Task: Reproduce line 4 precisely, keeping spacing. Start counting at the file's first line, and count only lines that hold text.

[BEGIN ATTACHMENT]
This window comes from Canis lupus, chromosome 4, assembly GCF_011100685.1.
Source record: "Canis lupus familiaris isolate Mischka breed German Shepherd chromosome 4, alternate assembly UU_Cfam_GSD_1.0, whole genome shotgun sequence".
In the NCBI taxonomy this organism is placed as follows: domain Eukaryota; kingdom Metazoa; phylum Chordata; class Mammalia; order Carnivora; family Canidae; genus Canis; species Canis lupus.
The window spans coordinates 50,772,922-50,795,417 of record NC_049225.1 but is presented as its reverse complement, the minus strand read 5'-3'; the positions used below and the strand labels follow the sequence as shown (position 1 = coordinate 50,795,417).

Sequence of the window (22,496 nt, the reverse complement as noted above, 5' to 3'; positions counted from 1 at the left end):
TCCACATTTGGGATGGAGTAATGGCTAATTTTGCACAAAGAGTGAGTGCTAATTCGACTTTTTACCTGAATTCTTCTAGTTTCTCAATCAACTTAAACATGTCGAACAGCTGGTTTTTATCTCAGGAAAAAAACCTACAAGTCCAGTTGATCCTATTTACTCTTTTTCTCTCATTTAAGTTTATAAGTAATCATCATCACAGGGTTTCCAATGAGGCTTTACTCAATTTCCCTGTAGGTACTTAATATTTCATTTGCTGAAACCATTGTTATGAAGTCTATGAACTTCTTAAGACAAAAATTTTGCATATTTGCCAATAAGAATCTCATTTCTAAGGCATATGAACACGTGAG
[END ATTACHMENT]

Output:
The window spans coordinates 50,772,922-50,795,417 of record NC_049225.1 but is presented as its reverse complement, the minus strand read 5'-3'; the positions used below and the strand labels follow the sequence as shown (position 1 = coordinate 50,795,417).